Discover the cosmos! Each day a different image or photograph of our fascinating universe is featured, along with a brief explanation written by a professional astronomer.
2013 February 21
Explanation: How would you change the course of an Earth-threatening asteroid? One possibility - a massive spacecraft that uses gravity as a towline - is illustrated in this artist's vision of a gravitational tractor in action. In the hypothetical scenario worked out in 2005 by Edward Lu and Stanley Love at NASA's Johnson Space Centre, a 20 ton nuclear-electric spacecraft tows a 200 metre diameter asteroid by simply hovering near the asteroid. The spacecraft's ion drive thrusters are canted away from the surface. Their slight but steady thrust would gradually and predictably alter the course of the tug and asteroid, coupled by their mutual gravitational attraction. While it sounds like the stuff of science fiction, ion drives do power existing spacecraft. One advantage of using a gravitational tractor is that it would work regardless of the asteroid's structure. Given sufficient warning and time, a gravitational tractor could deflect the path of an asteroid known to be on a collision course enough to miss planet Earth.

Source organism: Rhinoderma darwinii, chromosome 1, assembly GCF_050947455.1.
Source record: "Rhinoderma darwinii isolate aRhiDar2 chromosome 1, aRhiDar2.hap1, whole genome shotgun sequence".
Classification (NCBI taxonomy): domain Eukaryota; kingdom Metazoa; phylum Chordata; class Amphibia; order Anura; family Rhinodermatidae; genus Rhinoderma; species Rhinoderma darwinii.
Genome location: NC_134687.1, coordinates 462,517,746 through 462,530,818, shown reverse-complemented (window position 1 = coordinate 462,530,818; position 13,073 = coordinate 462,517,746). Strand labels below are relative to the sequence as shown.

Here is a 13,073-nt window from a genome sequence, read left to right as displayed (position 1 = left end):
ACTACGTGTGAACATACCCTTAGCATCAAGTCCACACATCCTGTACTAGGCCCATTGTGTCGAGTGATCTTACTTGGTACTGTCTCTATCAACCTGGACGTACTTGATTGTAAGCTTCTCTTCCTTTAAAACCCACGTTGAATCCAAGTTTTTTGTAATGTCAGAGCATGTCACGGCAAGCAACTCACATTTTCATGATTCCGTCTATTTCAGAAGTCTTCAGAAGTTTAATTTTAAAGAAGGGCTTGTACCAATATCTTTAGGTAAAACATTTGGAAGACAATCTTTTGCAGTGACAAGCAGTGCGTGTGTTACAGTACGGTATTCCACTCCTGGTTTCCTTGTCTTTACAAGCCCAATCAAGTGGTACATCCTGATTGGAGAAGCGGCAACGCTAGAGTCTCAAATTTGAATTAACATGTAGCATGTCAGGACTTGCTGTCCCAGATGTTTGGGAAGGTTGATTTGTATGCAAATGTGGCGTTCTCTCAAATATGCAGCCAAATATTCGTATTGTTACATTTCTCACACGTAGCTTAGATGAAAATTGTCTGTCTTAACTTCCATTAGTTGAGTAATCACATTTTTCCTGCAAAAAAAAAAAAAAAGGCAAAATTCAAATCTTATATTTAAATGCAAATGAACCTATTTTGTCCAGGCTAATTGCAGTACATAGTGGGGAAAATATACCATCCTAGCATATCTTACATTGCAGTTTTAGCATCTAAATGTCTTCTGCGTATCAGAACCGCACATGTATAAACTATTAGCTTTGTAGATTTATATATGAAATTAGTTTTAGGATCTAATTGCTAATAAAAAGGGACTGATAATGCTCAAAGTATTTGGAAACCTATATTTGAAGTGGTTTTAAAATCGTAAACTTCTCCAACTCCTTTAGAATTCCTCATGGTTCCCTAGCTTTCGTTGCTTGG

Authors & editors:
Jerry Bonnell (UMCP)
NASA Official: Phillip Newman Specific rights apply.
A service of: ASD at NASA / GSFC
& Michigan Tech. U.